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place, not as merely theoretical, but as fairly and openly'
reduced to practice. He was one of those who could not
account for the conduct of the Minister, in fo flatly con-
tradicting the opinion of the House, and treating their most
earnest wishes with contumacy and insult. He hoped, for
these and various other reasons, which he stated with great
modesty and pertinence, that the mode of the present prod
position would meet the general approbation of the House:
He was sure none, all things considered, could be more
moderate, more respectful to the Crown, as well as more
becoming the manliness, the dignity, and the temper of
the Houfe; and whatever answer it might produce, though
even attended with none of those effects which undoubt-
edly might be expected, still it would remain on the Jour-
nals of the House an express and striking instance of their
magnanimity, under circumstances singularly provoking
and novel. He was very certain that the American war
was originally the war of Parliament. It originated with
Parliament, and was supported by Parliament. The voice
of the people was also in the first instance in its favour.
The miserable consequences only which attended its pro-
gress opened their eyes to its iniquity and the ruin which
would assuredly mark its farther profecution. This he
ventured to foretel would most undoubtedly have been the
effect of the India bill. Whatever murmuring must have
attended its promulgation, the operations of such a plan
would soon have produced the most popular impressions. It
appeared to him one of those few measures which was fingu.
larly calculated to please the people of this country. They
were fond of whatever aflerted the general rights of hua
manity, and this was the character of that bill in a very

eminent degree. 1 Lord Mulgrave reprobated the motion, as not by any means Lord Muty

calculated to produce the object to which it pointed, and grave. for the attainment of which it seemed principally designed. He reminded Lord John Cavendish of his anceftors, and stated their politics in the reign of King William the Third. This he brought 'home to the present question, and at the same time declared, that in no period of our history were parties so equally divided. The comparison between the present Ministers and their predecessors apa peared to him unavoidable. The abilities on both sides the House were, in his mind, great, and hardly to be parala lelled in any other age or nation on the face of the earth. VOL. XIII,

But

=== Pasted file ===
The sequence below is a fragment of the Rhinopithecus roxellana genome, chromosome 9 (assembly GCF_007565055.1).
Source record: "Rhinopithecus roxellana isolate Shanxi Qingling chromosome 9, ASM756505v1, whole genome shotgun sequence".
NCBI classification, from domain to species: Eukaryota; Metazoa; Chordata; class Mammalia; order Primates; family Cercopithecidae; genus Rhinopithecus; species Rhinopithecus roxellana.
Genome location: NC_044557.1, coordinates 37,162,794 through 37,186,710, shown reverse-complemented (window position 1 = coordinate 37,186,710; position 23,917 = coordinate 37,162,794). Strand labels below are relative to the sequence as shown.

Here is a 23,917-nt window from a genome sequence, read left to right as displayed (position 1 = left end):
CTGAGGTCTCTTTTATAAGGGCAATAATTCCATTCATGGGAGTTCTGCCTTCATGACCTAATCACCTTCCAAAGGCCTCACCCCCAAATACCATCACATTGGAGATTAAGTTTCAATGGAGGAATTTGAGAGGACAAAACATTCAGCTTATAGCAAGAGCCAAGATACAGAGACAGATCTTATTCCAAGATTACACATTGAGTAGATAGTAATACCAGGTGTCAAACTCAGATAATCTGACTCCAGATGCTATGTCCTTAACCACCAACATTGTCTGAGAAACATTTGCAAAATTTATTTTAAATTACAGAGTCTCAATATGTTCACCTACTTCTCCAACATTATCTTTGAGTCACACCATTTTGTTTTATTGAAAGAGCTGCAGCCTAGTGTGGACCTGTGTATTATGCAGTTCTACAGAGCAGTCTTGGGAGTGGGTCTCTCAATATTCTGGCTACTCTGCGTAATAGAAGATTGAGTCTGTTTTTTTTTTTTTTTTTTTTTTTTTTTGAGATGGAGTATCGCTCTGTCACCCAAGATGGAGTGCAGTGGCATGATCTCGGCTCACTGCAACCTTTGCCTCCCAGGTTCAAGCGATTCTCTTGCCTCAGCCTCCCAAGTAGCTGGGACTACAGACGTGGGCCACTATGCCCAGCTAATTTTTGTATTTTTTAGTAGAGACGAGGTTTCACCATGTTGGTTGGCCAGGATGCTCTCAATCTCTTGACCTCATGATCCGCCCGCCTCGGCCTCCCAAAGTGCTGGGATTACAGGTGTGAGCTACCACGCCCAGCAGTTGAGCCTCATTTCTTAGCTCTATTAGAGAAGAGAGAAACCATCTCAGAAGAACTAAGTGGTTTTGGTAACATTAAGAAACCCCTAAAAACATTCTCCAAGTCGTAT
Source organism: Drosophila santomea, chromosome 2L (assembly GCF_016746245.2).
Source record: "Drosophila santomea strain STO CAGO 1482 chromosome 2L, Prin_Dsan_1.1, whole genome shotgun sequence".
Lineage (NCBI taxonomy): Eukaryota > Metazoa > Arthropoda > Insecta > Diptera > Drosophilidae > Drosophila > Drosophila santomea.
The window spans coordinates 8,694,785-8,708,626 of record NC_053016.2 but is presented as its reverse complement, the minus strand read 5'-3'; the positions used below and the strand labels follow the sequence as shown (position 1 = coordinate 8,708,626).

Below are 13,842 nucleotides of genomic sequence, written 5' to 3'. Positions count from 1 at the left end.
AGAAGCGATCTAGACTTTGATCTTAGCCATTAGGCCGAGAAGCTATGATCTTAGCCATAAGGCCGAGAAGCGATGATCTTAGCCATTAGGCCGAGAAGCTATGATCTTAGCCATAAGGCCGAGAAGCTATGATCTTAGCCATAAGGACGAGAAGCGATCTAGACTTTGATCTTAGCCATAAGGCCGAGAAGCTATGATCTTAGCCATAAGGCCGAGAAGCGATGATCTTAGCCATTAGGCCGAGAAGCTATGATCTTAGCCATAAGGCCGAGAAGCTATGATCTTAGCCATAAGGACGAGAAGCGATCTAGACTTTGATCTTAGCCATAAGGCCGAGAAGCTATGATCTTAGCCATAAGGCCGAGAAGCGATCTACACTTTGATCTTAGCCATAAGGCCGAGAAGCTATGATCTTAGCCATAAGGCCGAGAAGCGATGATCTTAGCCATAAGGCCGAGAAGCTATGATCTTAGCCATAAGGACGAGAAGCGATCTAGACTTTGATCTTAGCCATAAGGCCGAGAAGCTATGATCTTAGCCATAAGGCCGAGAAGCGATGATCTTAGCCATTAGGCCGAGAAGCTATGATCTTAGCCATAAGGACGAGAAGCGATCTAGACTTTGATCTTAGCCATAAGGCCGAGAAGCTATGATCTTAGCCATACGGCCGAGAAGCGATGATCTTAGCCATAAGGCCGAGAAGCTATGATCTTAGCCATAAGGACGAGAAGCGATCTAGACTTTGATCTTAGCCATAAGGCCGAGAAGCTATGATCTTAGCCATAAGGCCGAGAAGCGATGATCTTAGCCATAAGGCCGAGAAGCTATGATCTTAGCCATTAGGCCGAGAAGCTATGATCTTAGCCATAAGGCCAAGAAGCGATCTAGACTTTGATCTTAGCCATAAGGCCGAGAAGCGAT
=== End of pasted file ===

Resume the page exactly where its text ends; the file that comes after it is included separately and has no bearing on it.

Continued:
· But the salvation of the country required virtue as well as
talents : and in this respect he protested there could not be
a question. It was obviously and strikingly in favour of
his Lordship's side of the house. The situation of Great
Britain demanded such a Ministry as could venture on mea-'.
sures adequate, at least in some degree, to our present re-
lief. This required the confidence and the voice of the
public. The right honourable gentleman over against him,
he doubted, was not that person. His intended plan of su-
perinducing a new power in the constitution had, in his
opinion, destroyed his credit with the public. It certainly
had this effect, and in his opinion very justly, for it went
great and unwarrantable lengths. In enumerating thefe, his
Lordship meniioned his present Majesty, and declared the
bill which had been brought into that House by the right
honourable gentleman, and the conduct of the House of

Commons fince, trampled the Brunswick line under foot. Mr. Fox. Mr. Hox here called the noble Lord to order. The name

of Majesty ought never to be used in the house to affect the debate one way or other; and therefore he apprehended the use which had been made of it chargeable with that

consequence and impropriety. Lord’ Mul Lord Mulgrave endeavoured to establish a distinction begrave.

tween mentioning the name of Sovereign, as affected by the proceedings of the House, and affecting them. He then inveighed against Mr. Fox, and called him invader

and plunderer. . Mr. Demp. Mr. Dempfler called his Lordship to order a second time, fter.

and appealed to his own candour and good sense, whether his repeated afperities did not tend to widen instead of closing those diffentions which at present existed both